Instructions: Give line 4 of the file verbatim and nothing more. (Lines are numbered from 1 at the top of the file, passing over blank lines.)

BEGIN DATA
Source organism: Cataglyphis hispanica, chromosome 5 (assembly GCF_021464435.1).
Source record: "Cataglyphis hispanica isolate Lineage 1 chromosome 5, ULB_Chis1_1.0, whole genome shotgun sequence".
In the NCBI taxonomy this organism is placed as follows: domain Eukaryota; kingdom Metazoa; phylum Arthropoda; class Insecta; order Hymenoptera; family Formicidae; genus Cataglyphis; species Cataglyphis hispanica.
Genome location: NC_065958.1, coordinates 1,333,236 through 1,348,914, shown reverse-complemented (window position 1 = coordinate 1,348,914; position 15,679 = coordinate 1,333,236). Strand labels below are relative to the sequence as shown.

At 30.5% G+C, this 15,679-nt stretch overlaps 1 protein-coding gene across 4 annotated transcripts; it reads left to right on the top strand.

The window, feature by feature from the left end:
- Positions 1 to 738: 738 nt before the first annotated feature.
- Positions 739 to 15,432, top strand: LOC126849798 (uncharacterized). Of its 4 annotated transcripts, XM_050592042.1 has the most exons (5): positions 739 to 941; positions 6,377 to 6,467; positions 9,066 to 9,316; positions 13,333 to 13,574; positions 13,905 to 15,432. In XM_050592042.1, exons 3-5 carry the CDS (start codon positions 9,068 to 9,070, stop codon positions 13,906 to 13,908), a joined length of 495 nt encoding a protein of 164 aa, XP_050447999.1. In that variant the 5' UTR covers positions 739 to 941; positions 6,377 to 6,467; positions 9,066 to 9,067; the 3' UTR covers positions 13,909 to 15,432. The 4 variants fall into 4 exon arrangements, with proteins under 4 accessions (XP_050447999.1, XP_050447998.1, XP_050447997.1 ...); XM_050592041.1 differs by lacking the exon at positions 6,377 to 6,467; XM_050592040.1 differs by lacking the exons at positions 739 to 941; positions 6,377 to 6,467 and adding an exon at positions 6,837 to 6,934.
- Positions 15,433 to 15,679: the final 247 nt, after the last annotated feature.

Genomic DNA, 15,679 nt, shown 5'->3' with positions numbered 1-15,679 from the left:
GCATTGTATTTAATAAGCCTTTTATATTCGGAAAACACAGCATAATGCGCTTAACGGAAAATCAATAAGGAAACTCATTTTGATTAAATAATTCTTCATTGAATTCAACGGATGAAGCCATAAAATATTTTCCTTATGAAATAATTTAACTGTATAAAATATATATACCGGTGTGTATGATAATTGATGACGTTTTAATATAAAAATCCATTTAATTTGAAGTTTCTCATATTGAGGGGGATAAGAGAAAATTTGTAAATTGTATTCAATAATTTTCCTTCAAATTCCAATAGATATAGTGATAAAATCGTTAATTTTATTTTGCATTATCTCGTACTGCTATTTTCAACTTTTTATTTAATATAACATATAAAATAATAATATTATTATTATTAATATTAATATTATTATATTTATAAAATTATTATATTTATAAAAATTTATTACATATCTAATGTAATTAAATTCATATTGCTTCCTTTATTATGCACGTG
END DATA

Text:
Genome location: NC_065958.1, coordinates 1,333,236 through 1,348,914, shown reverse-complemented (window position 1 = coordinate 1,348,914; position 15,679 = coordinate 1,333,236). Strand labels below are relative to the sequence as shown.